Conventional Forensic Theory on Bug Feasting Order ChallengedSep 14, 2012
By Alaina Levine
|Maggots consume a pig carcass. Courtesy of Erin Sims
When a human body calls it quits, it can take as few as 30 seconds for blowflies to begin feasting on it. For the next several hours to days, a carnival of blowflies, other flies and beetles make the departed their personal bed-and-breakfasts. A determination of that succession of insects is one of the tools that crime-scene investigators (CSIs) use to estimate the postmortem interval (PMI), or the time elapsed since death.
Since the dawn of modern forensic science in the 19th century, the general belief has been that the order in which carrion-attending arthropods descend starts with blowflies, proceeds to maggots (from the fly eggs) and then moves on to beetles and other predators. Now a 27-year-old graduate student has determined that this is not always the case. Her research could represent a fly in the ointment (we could not resist) for the still burgeoning field of forensic entomology, in which scientists use bug evidence to help them solve crimes.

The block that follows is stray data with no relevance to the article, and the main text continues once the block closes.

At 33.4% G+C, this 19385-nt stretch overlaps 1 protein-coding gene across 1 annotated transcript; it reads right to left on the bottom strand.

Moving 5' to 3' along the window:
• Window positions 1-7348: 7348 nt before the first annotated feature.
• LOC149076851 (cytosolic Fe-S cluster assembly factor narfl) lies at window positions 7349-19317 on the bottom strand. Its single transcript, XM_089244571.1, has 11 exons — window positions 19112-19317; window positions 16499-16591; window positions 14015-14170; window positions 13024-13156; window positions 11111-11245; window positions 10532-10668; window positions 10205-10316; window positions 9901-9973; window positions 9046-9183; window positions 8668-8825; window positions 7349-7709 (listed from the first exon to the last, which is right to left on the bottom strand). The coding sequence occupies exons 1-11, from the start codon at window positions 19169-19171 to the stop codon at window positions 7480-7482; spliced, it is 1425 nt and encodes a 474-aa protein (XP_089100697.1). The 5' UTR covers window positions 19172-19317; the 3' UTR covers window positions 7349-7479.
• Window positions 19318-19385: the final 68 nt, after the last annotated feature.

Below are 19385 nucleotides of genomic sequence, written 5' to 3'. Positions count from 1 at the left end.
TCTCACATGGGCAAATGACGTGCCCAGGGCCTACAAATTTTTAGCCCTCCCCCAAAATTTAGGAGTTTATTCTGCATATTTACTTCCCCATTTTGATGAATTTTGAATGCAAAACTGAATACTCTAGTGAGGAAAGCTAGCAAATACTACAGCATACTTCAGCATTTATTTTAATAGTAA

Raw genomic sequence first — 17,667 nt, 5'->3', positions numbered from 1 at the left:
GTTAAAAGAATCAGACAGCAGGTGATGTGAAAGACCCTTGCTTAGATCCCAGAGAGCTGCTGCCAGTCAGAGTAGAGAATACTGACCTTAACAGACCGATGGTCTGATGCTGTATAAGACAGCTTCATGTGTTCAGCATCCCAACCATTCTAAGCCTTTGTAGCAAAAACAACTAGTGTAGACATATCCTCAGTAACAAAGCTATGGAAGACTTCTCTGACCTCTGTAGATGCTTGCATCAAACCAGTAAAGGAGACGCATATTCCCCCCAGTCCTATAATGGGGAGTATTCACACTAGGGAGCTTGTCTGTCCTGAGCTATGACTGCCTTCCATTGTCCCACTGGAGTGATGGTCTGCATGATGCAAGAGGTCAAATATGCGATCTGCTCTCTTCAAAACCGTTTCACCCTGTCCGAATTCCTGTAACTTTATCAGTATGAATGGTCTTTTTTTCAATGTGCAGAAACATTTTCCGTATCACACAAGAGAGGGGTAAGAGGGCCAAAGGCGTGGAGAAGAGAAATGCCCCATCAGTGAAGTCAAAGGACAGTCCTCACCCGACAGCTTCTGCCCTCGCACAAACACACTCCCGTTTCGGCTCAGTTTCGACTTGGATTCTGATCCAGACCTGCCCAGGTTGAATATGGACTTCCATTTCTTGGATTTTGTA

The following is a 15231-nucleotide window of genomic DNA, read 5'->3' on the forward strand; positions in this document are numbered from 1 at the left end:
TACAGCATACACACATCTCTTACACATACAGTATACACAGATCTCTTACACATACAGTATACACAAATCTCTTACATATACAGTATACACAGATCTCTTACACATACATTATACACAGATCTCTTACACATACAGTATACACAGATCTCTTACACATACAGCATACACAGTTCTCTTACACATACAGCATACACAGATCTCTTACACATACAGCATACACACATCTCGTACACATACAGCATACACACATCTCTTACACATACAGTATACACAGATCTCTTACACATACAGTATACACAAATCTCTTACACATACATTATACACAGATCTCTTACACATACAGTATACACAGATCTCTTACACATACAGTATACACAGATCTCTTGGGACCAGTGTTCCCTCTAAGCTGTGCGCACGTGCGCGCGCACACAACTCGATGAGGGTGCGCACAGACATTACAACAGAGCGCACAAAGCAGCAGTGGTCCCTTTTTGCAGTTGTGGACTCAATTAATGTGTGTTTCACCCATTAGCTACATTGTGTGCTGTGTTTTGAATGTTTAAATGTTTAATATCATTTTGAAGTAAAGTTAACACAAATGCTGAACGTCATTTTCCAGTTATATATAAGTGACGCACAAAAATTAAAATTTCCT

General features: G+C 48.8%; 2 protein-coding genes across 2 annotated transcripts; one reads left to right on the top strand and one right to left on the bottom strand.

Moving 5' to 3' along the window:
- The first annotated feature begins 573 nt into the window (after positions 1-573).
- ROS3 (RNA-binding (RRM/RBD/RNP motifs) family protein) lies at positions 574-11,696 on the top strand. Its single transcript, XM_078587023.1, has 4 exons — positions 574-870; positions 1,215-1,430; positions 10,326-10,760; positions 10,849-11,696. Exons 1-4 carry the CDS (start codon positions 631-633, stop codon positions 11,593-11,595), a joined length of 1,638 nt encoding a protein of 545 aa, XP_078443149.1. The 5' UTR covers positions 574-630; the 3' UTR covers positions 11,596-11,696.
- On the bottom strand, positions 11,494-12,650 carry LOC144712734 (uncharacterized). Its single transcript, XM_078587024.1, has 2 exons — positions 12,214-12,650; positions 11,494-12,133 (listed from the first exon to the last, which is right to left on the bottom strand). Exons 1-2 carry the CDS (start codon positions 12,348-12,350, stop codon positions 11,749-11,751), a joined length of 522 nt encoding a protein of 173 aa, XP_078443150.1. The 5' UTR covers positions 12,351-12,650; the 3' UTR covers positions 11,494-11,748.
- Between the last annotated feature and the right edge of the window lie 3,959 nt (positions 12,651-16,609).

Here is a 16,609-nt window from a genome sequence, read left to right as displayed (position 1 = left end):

Source: Scientific American